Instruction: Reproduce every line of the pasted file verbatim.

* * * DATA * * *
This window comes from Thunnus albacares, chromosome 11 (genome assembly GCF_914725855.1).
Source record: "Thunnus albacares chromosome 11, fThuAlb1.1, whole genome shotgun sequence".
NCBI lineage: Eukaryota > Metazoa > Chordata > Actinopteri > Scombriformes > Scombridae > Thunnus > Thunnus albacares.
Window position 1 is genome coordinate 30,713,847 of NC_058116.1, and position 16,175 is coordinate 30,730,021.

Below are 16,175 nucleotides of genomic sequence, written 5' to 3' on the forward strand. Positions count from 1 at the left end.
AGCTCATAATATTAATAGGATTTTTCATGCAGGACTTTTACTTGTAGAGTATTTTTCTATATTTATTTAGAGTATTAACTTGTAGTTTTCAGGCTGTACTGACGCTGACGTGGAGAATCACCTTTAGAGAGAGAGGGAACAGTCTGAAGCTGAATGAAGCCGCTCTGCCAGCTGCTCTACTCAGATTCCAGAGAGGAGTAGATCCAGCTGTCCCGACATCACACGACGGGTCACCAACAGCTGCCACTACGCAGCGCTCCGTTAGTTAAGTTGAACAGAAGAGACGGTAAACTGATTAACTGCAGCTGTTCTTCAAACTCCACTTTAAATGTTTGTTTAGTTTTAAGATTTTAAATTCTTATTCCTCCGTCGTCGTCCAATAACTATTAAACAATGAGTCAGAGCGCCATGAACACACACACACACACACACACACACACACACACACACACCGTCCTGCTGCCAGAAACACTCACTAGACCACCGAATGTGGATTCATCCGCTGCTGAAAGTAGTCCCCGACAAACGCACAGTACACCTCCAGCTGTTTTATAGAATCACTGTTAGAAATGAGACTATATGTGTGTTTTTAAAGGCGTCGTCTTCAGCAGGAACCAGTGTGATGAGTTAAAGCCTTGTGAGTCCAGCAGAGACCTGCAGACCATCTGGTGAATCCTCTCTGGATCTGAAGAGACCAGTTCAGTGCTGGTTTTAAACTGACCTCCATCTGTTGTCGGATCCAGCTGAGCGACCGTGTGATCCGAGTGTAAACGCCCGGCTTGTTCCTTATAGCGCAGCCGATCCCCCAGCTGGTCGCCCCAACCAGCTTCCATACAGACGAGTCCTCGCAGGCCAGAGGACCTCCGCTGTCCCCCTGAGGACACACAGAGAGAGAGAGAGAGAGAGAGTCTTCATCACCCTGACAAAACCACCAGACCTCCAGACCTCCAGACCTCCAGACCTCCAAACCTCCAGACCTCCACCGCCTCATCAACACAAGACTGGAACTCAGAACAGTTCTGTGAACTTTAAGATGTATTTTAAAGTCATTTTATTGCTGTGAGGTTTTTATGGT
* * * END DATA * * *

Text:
This window comes from Thunnus albacares, chromosome 11 (genome assembly GCF_914725855.1).
Source record: "Thunnus albacares chromosome 11, fThuAlb1.1, whole genome shotgun sequence".
NCBI lineage: Eukaryota > Metazoa > Chordata > Actinopteri > Scombriformes > Scombridae > Thunnus > Thunnus albacares.
Window position 1 is genome coordinate 30,713,847 of NC_058116.1, and position 16,175 is coordinate 30,730,021.

Below are 16,175 nucleotides of genomic sequence, written 5' to 3' on the forward strand. Positions count from 1 at the left end.
AGCTCATAATATTAATAGGATTTTTCATGCAGGACTTTTACTTGTAGAGTATTTTTCTATATTTATTTAGAGTATTAACTTGTAGTTTTCAGGCTGTACTGACGCTGACGTGGAGAATCACCTTTAGAGAGAGAGGGAACAGTCTGAAGCTGAATGAAGCCGCTCTGCCAGCTGCTCTACTCAGATTCCAGAGAGGAGTAGATCCAGCTGTCCCGACATCACACGACGGGTCACCAACAGCTGCCACTACGCAGCGCTCCGTTAGTTAAGTTGAACAGAAGAGACGGTAAACTGATTAACTGCAGCTGTTCTTCAAACTCCACTTTAAATGTTTGTTTAGTTTTAAGATTTTAAATTCTTATTCCTCCGTCGTCGTCCAATAACTATTAAACAATGAGTCAGAGCGCCATGAACACACACACACACACACACACACACACACACACACACACCGTCCTGCTGCCAGAAACACTCACTAGACCACCGAATGTGGATTCATCCGCTGCTGAAAGTAGTCCCCGACAAACGCACAGTACACCTCCAGCTGTTTTATAGAATCACTGTTAGAAATGAGACTATATGTGTGTTTTTAAAGGCGTCGTCTTCAGCAGGAACCAGTGTGATGAGTTAAAGCCTTGTGAGTCCAGCAGAGACCTGCAGACCATCTGGTGAATCCTCTCTGGATCTGAAGAGACCAGTTCAGTGCTGGTTTTAAACTGACCTCCATCTGTTGTCGGATCCAGCTGAGCGACCGTGTGATCCGAGTGTAAACGCCCGGCTTGTTCCTTATAGCGCAGCCGATCCCCCAGCTGGTCGCCCCAACCAGCTTCCATACAGACGAGTCCTCGCAGGCCAGAGGACCTCCGCTGTCCCCCTGAGGACACACAGAGAGAGAGAGAGAGAGAGAGTCTTCATCACCCTGACAAAACCACCAGACCTCCAGACCTCCAGACCTCCAGACCTCCAAACCTCCAGACCTCCACCGCCTCATCAACACAAGACTGGAACTCAGAACAGTTCTGTGAACTTTAAGATGTATTTTAAAGTCATTTTATTGCTGTGAGGTTTTTATGGT